February, 2020

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Posted by: | Posted on: February 29, 2020

CNRP Statement on Hun Sen dictatorship leadership has stagnated Cambodia democracy and economy

February 27, 2020

The Cambodian People do not allow Hun Sen to destroy the Cambodian economy.

After the abolition of Cambodia democracy, Hun Sen has been in the process of destroying the economy.  The destruction of both: the political democracy and the national economy in which these two factors are original interdependent, Hun Sen has a single reason is the desire to maintain his personal lifetime power.

Two grave mistakes Hun Sen has made are political democracy and national economy. The most serious political mistake in this case is the dissolution of Cambodia National Rescue Party (CNRP) in 2017 aiming to preempt the CNRP from participating in the 2018 national election. The dissolution of the CNRP is a killing of democracy because without having a strong oposition party, democracy is totally dead. Everyone knows that without CNRP as opposition party, no other party is credible. Hun Sen’s ultimate decision to dissolve CNRP has triggered the international community especially the European Union reacted swiftly as EU has essential role and obligation to safeguard democracy and human rights in Cambodia. One of the EU’s urgent reactions is to suspend the trade preference named “everything but arm” (EBA) scheme in which has resulted in grave economic slow-down in Cambodia. Another mistake of Hun Sen is to associate with China and be fully dependent on China’s supports of economy development while EU and USA have sanctioned or have prepared more severe economy and trade sanctions over current Cambodia regime.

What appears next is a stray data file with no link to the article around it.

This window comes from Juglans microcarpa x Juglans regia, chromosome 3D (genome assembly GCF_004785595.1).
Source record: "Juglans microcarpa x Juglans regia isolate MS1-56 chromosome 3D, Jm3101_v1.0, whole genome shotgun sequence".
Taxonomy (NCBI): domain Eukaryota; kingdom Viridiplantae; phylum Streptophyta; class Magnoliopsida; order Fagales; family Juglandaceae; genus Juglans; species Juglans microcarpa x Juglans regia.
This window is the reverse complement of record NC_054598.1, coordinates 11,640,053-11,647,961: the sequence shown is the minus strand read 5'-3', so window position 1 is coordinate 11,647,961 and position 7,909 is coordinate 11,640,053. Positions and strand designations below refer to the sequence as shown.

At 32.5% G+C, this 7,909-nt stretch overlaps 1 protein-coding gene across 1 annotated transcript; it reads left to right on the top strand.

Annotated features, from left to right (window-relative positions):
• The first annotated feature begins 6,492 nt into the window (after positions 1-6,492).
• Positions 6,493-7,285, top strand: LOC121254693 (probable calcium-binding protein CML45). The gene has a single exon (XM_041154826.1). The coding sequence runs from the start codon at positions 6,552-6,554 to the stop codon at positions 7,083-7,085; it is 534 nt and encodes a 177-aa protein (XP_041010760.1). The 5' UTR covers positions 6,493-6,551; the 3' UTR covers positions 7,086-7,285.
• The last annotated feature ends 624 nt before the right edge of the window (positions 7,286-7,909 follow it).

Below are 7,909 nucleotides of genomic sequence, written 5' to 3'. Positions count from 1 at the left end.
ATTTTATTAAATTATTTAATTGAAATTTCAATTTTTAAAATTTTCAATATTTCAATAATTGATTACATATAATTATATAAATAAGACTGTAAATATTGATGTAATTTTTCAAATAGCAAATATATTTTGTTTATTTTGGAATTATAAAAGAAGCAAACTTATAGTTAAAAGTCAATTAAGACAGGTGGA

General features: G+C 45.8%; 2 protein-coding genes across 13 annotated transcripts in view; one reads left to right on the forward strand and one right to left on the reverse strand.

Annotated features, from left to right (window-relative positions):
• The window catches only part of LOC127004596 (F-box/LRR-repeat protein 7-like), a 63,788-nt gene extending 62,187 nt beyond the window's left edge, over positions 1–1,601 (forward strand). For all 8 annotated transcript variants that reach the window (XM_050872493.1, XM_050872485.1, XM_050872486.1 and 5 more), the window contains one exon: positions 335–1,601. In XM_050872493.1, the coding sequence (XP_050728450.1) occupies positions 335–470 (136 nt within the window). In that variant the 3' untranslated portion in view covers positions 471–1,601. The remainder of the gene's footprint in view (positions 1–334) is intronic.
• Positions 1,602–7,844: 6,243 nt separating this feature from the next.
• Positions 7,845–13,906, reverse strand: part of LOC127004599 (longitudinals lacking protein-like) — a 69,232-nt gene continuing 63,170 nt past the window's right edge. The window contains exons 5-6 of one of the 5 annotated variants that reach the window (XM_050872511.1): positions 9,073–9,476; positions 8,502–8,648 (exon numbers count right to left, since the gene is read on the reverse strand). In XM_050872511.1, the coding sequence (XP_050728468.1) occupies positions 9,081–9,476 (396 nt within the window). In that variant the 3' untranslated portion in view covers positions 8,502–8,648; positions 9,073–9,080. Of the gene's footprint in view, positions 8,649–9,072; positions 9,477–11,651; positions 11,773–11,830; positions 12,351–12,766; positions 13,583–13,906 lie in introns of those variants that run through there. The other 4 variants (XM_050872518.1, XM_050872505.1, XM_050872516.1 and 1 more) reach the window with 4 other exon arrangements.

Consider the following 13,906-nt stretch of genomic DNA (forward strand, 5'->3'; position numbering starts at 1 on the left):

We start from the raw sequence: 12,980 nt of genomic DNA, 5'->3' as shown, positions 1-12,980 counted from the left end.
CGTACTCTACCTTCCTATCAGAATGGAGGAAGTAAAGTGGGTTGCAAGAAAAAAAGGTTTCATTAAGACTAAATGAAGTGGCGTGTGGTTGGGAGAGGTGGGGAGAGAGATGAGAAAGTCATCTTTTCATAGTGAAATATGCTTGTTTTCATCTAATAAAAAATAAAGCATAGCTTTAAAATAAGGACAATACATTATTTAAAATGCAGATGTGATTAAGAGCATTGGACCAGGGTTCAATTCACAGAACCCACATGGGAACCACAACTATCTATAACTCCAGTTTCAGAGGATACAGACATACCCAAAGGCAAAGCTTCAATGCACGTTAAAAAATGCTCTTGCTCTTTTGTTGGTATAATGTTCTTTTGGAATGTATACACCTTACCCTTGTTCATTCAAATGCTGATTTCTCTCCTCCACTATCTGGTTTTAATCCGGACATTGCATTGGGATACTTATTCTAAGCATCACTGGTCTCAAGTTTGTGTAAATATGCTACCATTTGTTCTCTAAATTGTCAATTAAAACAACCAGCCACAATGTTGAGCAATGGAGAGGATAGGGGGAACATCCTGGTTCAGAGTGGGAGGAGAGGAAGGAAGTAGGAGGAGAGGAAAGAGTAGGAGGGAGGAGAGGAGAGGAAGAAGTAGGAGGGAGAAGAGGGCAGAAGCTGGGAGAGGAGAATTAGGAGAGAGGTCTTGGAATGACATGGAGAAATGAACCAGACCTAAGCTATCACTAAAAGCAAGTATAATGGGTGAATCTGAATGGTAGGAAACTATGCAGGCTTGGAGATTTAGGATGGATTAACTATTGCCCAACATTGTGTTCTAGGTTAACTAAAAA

The latest is a similar case of the Pol Pot whose leadership was wholly depending on China to contain his grip on power, under the Khmer Rouge regime, in the 1970s.

For the economy mistake, Hun Sen has undertaken it since 25 years ago. This failure is caused by Hun Sen’s ignorance and uneducated mindset which has not based on skill, experience and vision to handle the national economy development.